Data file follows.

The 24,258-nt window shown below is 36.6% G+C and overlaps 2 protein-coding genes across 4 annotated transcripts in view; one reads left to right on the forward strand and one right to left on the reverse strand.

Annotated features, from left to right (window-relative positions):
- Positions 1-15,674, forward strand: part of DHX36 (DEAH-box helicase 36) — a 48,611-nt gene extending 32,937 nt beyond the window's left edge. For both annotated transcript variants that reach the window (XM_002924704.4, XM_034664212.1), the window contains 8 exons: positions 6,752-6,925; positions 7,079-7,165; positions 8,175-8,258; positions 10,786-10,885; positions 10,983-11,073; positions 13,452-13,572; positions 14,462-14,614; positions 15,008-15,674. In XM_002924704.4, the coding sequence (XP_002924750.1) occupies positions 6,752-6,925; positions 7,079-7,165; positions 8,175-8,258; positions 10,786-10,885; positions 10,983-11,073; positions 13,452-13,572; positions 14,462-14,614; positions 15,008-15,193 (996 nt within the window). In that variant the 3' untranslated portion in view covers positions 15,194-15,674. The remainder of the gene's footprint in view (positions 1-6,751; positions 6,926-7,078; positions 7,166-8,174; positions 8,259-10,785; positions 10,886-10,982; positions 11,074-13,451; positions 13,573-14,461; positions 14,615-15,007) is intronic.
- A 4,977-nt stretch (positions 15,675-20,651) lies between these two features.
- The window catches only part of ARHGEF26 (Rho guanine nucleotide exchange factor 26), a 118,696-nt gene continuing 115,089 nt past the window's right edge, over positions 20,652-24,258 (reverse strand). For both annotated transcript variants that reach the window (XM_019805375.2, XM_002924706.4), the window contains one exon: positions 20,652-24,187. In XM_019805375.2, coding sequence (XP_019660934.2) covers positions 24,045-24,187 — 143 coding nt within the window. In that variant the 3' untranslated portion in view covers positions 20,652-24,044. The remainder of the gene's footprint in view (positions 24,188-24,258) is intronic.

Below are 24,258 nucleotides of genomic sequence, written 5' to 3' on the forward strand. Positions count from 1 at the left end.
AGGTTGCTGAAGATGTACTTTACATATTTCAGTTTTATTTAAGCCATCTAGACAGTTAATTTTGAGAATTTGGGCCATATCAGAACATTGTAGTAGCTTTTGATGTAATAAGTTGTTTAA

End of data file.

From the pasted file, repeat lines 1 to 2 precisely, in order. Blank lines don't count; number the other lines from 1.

The 24,258-nt window shown below is 36.6% G+C and overlaps 2 protein-coding genes across 4 annotated transcripts in view; one reads left to right on the forward strand and one right to left on the reverse strand.

Annotated features, from left to right (window-relative positions):